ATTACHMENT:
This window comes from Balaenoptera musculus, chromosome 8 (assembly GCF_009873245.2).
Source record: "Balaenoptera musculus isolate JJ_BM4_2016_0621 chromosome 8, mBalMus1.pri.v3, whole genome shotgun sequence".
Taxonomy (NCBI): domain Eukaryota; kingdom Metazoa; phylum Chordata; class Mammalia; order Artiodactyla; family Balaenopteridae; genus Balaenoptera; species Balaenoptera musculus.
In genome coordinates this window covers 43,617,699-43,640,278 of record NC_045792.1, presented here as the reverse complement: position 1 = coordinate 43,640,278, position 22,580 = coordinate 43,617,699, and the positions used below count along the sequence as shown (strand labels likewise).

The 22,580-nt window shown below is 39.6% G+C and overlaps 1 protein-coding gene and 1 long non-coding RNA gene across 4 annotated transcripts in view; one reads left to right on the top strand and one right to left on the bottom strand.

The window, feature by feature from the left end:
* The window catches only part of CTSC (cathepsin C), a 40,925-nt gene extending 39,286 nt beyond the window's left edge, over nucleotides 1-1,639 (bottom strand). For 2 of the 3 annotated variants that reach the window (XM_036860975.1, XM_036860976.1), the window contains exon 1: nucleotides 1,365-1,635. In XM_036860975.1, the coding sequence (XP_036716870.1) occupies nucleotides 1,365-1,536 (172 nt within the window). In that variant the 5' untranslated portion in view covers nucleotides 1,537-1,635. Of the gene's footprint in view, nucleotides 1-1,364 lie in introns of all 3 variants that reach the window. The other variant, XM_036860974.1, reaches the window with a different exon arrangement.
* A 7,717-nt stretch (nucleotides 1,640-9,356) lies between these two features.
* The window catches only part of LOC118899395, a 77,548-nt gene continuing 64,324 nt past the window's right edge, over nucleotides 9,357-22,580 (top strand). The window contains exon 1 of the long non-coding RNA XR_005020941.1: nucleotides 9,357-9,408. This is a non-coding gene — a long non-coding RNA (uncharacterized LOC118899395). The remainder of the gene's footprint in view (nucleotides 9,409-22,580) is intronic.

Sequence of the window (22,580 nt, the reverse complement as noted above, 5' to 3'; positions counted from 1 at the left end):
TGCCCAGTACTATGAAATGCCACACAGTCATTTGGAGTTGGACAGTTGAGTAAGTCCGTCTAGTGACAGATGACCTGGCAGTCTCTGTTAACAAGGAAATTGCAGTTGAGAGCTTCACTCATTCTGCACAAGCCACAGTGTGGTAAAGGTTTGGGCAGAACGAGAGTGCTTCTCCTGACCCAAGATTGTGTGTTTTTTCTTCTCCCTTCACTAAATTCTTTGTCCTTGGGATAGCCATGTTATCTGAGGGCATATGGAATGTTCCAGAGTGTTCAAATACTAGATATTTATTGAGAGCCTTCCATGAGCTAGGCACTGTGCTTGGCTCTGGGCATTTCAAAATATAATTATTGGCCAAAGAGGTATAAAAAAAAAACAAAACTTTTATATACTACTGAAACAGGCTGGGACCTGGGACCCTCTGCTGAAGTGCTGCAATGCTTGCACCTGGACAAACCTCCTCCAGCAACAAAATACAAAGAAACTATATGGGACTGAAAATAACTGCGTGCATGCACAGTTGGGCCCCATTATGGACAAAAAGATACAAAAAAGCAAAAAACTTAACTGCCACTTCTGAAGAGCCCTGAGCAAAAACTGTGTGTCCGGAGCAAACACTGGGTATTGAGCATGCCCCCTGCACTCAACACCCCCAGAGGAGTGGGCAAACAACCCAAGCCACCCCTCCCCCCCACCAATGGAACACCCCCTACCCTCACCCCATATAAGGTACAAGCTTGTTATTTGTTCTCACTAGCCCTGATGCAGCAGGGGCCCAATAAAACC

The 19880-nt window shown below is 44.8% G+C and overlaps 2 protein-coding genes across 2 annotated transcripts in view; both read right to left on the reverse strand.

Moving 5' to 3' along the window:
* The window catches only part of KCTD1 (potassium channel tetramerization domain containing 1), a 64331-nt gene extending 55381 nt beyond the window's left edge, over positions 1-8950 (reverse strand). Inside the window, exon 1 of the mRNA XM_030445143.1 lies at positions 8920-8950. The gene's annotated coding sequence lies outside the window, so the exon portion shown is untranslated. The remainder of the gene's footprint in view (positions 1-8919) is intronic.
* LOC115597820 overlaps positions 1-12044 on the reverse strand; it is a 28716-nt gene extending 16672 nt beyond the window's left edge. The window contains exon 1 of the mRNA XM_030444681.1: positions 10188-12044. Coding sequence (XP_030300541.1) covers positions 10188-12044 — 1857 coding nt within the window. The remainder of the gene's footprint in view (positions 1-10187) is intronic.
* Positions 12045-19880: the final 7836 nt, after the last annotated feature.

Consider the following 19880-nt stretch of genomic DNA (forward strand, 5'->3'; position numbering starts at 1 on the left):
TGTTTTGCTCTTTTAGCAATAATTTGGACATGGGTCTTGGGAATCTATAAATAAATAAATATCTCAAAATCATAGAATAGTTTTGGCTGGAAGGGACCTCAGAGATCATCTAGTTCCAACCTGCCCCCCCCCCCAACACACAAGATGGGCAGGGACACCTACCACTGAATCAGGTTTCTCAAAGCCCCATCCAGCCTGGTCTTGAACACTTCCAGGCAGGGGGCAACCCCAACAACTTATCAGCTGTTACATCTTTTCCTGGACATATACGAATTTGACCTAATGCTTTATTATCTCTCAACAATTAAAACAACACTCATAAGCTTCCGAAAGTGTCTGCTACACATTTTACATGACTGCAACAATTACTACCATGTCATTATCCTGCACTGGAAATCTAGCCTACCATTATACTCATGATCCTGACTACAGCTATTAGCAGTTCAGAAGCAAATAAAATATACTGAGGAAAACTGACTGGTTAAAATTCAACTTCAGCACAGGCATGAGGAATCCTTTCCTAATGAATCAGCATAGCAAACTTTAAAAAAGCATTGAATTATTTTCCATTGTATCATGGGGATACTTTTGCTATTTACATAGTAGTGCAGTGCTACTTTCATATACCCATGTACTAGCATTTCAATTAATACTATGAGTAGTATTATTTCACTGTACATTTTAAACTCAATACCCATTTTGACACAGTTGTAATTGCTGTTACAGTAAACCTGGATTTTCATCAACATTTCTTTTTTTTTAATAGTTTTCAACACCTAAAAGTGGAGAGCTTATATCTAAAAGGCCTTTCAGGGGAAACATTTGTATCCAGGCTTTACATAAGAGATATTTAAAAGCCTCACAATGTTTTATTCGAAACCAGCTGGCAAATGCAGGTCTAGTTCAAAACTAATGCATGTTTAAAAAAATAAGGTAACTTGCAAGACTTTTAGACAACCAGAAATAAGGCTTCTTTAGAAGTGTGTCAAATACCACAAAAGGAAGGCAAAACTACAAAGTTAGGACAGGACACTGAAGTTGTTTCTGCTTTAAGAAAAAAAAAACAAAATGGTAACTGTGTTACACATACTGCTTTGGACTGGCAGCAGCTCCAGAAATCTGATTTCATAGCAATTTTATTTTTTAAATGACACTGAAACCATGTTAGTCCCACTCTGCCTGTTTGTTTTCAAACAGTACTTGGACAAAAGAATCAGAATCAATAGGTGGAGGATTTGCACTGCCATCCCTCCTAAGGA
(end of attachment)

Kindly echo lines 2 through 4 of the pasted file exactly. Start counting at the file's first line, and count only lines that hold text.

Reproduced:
Source record: "Balaenoptera musculus isolate JJ_BM4_2016_0621 chromosome 8, mBalMus1.pri.v3, whole genome shotgun sequence".
Taxonomy (NCBI): domain Eukaryota; kingdom Metazoa; phylum Chordata; class Mammalia; order Artiodactyla; family Balaenopteridae; genus Balaenoptera; species Balaenoptera musculus.
In genome coordinates this window covers 43,617,699-43,640,278 of record NC_045792.1, presented here as the reverse complement: position 1 = coordinate 43,640,278, position 22,580 = coordinate 43,617,699, and the positions used below count along the sequence as shown (strand labels likewise).